UPDATE: After readers responded, Waldman and Chabon have decided not to go ahead with the show

The San Jose Mercury News reported on Tuesday that Berkeley authors Michael Chabon—Pulitzer Prize-winning writer of such bestsellers as Telegraph Avenue and The Amazing Adventures of Kavalier and Clay—and his wife Ayelet Waldman, an accomplished non-fiction author, had signed on to develop a slate of shows for CBS “including a series or movie on the Oakland Ghost Ship tragedy.”

The 2016 Ghost Ship fire claimed 36 lives, thrusting the traumatized and reticent Bay Area nightlife underground into the national spotlight. Litigation is ongoing. Outcry on social media over Tuesday’s CBS announcement was swift from survivors and victims’ family members. The news that the tragedy was to be fictionalized and broadcast by people who weren’t members of the nightlife community or circle of Ghost Ship survivors and family was devastating for many.

Michael Chabon and Ayelet Waldman. Photo via CBS

“CBS signs production deal to create a TV series or movie based on the Ghost Ship Fire. Who’s down to organize a serious protest?” one poster, a husband of one of the victims, wrote on Facebook, sparking more than a hundred comments of support. “I’m a Ghost Ship survivor and I vehemently opposed this project,” wrote Jon Axtell on Twitter. “You have no connection to our community and have no right to tell this story. Profiting off our grief will only bring a firestorm of criticism and opposition from all of us.”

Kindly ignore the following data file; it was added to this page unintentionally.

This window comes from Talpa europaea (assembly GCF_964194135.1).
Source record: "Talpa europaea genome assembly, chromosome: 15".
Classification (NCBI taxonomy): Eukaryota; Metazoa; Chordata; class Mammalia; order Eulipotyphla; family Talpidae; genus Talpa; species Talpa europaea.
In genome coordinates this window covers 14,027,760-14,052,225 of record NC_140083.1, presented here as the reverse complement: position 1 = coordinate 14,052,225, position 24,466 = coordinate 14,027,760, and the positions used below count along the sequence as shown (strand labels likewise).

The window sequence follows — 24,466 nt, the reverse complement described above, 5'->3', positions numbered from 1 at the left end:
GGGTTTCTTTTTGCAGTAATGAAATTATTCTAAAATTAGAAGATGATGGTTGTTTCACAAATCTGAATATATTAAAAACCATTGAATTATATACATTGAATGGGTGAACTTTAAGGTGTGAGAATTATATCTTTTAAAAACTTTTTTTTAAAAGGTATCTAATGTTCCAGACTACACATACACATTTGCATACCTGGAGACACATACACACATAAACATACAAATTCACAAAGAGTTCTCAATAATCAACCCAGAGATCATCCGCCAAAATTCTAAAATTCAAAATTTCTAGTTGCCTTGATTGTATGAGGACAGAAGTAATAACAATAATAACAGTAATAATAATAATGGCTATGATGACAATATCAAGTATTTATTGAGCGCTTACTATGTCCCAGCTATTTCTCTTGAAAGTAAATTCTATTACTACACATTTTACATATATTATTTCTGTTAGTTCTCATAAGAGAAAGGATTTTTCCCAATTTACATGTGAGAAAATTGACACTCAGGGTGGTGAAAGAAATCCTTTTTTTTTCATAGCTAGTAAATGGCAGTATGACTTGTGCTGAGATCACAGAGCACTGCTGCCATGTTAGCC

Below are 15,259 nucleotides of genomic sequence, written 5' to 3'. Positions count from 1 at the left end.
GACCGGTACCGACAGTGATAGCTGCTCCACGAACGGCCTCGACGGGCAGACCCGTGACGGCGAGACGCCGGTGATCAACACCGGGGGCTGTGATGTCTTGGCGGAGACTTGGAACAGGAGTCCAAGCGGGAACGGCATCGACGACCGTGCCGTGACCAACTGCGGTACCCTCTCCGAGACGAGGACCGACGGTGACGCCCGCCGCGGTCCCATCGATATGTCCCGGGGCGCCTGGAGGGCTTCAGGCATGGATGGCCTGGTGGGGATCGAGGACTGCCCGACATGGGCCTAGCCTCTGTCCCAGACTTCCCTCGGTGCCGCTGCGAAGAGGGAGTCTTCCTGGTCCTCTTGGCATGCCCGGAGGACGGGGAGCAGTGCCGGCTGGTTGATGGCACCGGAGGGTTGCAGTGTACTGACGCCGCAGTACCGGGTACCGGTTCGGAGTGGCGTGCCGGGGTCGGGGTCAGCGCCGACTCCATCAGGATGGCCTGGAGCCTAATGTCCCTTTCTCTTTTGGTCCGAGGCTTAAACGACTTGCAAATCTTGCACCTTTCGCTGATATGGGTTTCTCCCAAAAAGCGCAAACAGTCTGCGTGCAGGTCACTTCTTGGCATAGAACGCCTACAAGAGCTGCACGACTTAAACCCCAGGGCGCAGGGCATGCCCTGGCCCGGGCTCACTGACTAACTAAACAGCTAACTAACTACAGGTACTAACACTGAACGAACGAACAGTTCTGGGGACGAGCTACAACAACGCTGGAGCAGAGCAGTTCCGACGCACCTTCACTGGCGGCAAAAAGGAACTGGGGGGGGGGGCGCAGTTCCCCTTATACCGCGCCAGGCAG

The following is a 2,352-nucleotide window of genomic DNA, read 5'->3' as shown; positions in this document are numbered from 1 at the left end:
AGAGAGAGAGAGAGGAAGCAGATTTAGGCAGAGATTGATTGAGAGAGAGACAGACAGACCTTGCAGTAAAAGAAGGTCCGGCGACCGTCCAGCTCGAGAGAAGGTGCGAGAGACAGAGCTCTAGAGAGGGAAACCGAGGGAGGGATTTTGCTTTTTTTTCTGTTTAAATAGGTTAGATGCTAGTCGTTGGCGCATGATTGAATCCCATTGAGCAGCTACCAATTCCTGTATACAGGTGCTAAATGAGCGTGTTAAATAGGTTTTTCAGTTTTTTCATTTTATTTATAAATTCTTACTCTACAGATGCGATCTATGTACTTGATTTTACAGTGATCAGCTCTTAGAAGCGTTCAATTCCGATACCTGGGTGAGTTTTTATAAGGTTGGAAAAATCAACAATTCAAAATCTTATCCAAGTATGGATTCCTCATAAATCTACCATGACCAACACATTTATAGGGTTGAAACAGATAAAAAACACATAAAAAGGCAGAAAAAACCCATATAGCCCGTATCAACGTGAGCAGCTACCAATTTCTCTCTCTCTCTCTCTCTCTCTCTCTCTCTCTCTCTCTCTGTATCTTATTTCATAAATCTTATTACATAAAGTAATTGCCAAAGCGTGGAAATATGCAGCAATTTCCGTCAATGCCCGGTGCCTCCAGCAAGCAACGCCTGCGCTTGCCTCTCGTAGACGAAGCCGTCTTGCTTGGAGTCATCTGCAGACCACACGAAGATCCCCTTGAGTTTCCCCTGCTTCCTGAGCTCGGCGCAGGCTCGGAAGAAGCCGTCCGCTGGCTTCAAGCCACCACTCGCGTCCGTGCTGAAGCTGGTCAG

“Please, please, please don’t do this. You will be hard pressed to find any surviving family member or friends who would trust the likes of a team of outsiders to tell these stories. Not to mention it’s too soon and it will always be too soon. This is not your story to tell,” wrote another Twitter user.

The announcement comes at an especially sensitive time. The criminal trial is set to be replayed after the jury was split on convicting Ghost Ship operator Derek Almena in September. (His partner Max Harris was acquitted.) Currently, depositions are being taken for a civil trial, which starts in May.* Many victims and supporters feel that the tragedy is still an open wound, with lack of closure from the courts and ongoing grief in the community. And some are worried about protesting publicly, in case it endangers their case.

“Making a show about the Ghost Ship tragedy is in INCREDIBLY poor taste in every possible way,” wrote another Twitter user. “Absolutely heartless, especially considering the families and friends have had no closure and ongoing court cases.”

“I felt completely blindsided when I saw that,” a family member who wished to remain anonymous told me. “Maybe wait 10 years, or maybe never, for something like this. And make sure it comes from the community, now some outsiders swooping in for money. I don’t care how talented they are or how many awards they have, you can’t just do something like this and not even inform the people who are still grieving. This is definitely retraumatizing, and we haven’t even had any closure yet. It’s too much.”

I reached out to Chabon on Twitter about the announcement. He responded, “Just to clarify: The Ghost Ship project will be adapted by journalist Elizabeth Weil, based on her own reporting. @ayeletw [Ayelet Waldman] and I are producing it, under the terms of an overall agreement with CBS Studios that is not for any one story or project in particular.”